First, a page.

Before October 1944, no large German city had been directly assaulted by any Allied army. German soldiers were continuing to fight stubbornly throughout Europe, even after Germany’s defeat became a certainty; so US commanders had every reason to worry resistance on German soil would be tenacious. In the city of Aachen itself, the street fighting was expected to be severe, just as it had been in other hard-fought cities. The situation along the border itself was even worse; the infamous West Wall loomed in front of Aachen, enclosing the city with miles of concrete bunkers, casemates and “dragon’s teeth.” The sense of foreboding among the GIs assigned to the attack, as well as their commanding generals, was evident and warranted.
Aachen utilizes the new Fire & Movement combat system that’s designed so players can augment their units with “support fire” during the course of the turns. From mortars to fighter-bombers, units can receive support assets to engage enemy positions and formations, allowing combat to develop at all levels. A single recon battalion, for example — perhaps supported by anti-tank guns — could be tasked to assault a lone enemy regiment of engineers defending a road junction. As that attack gets underway, however, the recon battalion may find itself strafed by enemy fighter-bombers. More support will be necessary to take the road junction, but assets are limited.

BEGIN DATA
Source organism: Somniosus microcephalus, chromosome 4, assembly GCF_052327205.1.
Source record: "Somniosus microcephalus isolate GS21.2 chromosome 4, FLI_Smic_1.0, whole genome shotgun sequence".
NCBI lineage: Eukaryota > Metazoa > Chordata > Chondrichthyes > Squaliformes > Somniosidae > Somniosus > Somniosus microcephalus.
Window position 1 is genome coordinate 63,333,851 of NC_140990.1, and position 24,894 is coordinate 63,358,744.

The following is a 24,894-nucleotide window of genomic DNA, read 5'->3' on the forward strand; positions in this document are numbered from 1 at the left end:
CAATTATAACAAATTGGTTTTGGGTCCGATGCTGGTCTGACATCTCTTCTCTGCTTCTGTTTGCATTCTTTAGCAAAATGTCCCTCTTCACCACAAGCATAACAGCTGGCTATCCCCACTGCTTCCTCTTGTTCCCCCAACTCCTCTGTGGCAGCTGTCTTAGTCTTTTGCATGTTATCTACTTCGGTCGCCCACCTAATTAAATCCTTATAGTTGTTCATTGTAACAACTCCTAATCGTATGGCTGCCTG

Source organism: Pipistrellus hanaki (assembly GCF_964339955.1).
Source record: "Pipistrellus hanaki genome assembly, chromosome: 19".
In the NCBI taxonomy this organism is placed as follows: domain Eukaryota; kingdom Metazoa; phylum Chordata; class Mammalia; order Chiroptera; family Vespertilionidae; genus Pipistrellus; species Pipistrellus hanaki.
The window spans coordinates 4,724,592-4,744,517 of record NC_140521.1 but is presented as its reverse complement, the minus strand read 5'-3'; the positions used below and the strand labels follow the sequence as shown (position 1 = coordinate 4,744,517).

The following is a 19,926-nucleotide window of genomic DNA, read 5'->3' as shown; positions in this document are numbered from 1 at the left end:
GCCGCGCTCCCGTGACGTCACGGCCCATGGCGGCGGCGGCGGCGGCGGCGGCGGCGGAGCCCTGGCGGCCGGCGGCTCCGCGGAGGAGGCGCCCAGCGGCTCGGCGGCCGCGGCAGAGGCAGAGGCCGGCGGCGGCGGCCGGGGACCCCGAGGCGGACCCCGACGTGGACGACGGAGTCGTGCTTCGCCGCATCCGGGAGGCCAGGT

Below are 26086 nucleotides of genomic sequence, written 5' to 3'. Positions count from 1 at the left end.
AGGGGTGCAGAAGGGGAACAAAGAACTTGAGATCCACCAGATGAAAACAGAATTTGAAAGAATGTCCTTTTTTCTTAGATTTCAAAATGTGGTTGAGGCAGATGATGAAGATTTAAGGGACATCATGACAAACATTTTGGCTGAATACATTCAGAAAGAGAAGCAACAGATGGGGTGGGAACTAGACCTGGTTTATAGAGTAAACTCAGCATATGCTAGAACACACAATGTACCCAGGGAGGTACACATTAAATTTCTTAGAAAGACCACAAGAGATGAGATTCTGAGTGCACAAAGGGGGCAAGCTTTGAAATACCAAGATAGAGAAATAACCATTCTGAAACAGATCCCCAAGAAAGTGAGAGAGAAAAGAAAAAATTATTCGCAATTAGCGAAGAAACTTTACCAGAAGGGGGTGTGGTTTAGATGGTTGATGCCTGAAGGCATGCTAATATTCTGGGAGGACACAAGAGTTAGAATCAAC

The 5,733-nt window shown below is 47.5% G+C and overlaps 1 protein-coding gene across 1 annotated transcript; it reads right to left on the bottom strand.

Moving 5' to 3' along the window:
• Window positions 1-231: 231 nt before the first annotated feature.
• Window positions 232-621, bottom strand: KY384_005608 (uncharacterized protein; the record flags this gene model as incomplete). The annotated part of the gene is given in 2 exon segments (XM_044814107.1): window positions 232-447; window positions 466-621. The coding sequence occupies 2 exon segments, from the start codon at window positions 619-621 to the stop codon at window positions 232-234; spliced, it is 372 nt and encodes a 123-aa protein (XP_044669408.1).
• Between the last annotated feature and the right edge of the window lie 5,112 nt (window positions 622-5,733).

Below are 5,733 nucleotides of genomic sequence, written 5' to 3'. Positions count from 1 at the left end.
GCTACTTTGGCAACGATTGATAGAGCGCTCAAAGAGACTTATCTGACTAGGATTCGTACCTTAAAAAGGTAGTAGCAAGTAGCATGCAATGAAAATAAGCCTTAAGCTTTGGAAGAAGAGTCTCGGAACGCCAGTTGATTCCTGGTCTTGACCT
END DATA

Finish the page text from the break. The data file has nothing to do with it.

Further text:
In Aachen, the attritional design of the new Combat Results Table simulates the true nature of battles in Europe. Units are typically two-sided formations that can incur casualties, accurately replicating the realities of combat and the high losses sustained by both sides during the actual fighting in Aachen. Winning the battle is thus a matter of maneuver, firepower and asset management.